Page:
Hoodlum firing a Kalashnikov in front of the University of Vlore (where I taught).
Did the presence of journalists encourage people to make such displays?
When Berisha shut down the presses during the state of emergency, he displayed his cynicism
for Albania's ability to solve its own problems. Just when Albania needed the greatest variety
of insights and perspectives, Berisha decided that the free flow of information posed a threat
to Albanian society. I'm not saying that the struggle would have been more peaceful with a
free press. But when people are allowed to read a variety of viewpoints, they are less apt
to be swayed by the Mafioso with the Kalashnikov who declares that Berisha should die. In
that single act, Berisha had severed the brain from the body of Albania, and the typical
Albanian could only watch the collision of opposing forces and gasp. When faced with a
dearth of information, a person assumes the worst; rumors spread, and people prepare for the
worst; one stays glued to the television set even though the television medium itself
contributes to the problem.
I am grateful for BBC, CNN and VOA during those tense times. They provided almost instantaneous
information and analysis. BBC especially provided interviews and essays and experts stating
their opinions. The Sunday before we were evacuated, I was listening to a BBC reporter
(Johanna Robertson?) narrate a report about the atmosphere in Vlore. For the last two years
I had been writing friends, describing the city and now Ms. Robertson, after a mere weeklong
visit, wrote a report that nearly brought me to tears. And Jane Perletz from New York Times
began a Vlore story with this lead-- "Palm-studded Vlore, a Wild West port on the Adriatic
Sea where expensive new cars compete with donkey carts on dusty streets, has been organizing
itself for one of Europe's most bizarre revolts." Excellent lead to an excellent story.
A USA Today story on Vlore is accompanied by a photo of a father in front of the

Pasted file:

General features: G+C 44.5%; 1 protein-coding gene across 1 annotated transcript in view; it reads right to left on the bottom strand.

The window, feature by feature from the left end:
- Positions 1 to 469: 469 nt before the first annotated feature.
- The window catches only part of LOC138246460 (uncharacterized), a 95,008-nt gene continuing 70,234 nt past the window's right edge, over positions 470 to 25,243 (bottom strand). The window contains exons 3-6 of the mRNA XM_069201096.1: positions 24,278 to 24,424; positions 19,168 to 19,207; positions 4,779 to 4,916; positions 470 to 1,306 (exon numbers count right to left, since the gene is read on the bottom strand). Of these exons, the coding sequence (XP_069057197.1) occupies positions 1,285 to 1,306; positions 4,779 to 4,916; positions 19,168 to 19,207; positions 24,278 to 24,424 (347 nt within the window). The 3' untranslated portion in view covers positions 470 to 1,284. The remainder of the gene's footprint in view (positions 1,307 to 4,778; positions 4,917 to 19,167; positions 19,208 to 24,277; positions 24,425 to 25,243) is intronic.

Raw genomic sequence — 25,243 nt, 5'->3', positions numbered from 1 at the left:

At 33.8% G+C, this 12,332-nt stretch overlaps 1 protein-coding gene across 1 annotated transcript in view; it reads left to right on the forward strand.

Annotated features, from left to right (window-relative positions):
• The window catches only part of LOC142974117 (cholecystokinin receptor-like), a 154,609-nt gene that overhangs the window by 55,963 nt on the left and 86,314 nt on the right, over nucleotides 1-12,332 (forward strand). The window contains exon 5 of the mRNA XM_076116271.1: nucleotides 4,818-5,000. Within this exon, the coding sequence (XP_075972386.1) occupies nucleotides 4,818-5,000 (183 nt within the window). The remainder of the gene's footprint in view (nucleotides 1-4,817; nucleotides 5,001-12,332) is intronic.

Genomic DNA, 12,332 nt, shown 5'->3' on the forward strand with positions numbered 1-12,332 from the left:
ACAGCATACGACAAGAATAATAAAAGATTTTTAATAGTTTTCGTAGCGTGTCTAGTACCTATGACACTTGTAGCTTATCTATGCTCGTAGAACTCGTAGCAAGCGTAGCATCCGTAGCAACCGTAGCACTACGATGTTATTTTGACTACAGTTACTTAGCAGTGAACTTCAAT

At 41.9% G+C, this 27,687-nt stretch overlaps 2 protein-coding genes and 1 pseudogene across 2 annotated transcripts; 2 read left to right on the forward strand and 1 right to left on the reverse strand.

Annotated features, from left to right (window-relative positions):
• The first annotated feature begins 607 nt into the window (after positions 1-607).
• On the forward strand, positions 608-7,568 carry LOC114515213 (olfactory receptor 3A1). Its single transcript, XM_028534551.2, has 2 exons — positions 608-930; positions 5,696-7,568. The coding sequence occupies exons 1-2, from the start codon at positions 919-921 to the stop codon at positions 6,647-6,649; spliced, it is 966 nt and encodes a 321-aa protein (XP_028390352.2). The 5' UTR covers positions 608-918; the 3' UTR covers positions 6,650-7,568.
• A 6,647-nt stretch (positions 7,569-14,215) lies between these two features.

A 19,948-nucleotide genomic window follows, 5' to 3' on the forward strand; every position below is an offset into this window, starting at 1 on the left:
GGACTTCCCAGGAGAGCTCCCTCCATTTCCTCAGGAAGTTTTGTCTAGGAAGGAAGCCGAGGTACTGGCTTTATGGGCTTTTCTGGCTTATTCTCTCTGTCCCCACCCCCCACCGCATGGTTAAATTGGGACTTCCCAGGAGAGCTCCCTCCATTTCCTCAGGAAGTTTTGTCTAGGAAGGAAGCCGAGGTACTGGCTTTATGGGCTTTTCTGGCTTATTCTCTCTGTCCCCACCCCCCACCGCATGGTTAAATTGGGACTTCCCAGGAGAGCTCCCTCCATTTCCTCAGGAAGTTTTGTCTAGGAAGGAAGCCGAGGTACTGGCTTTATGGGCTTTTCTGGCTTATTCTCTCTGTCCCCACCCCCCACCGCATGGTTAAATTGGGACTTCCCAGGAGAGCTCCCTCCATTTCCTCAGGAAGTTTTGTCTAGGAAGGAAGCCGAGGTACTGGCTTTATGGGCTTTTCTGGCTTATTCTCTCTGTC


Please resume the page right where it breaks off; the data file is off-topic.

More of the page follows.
University of Vlore showing his son how to aim the Kalashnikov they had swiped from the
arms depot. I'm glad such keen observers visited my city and described it to the world.
It's a pity that such publicity is won only through bloodshed. I used to tell Albanians
that almost nobody in Texas knew where their country was. Many Americans thought it was
in Asia or Africa. Most exclaimed "Albania?" in a puzzled voice when I announced my
destination. Albania is a small place of only about 3 or 4 million people; it hardly
deserved any more recognition than it used to have. But now that there was a war-or
was it a military conflict?--it sticks in everybody's minds, and even those
acquaintances usually ignorant of geography know that Albania was a bad and
Western journalists try to balance the story by seeking freaks from both sides.
In their zeal to report the topic, journalists overlook the ordinary.
The responsible journalists paid undue attention to the "action" parts of the story. They
spent most of their time covering mafioso who made idle threats against Berisha and young
hoodlums parading their booty on the streets.
As skeptical as journalists are, they write
about the publicity-seekers and think that these people comprise the full story. At least
Western journalists try to balance the story by seeking freaks from both sides.
In their zeal to report the topic, journalists overlook the ordinary. Every person
I met was a different story, deserving of being told, yet they are often irrelevant to the
current political situation and unlikely to succeed in arousing the fickle curiosity of
the international press. How sad that the world of readers cannot be persuaded to read
about a foreign country unless some peculiar social tragedy has spiced it up. Even the
highbrow press, has to "sell" its news. One BBC listener complained that BBC gave
skimpy coverage to a major catastrophe in India on the same day it broke the momentous
news that Michael Jackson had plastic surgery on his nose. Surprisingly, the BBC editor's
defense was less interesting than his claim that a natural disaster in India just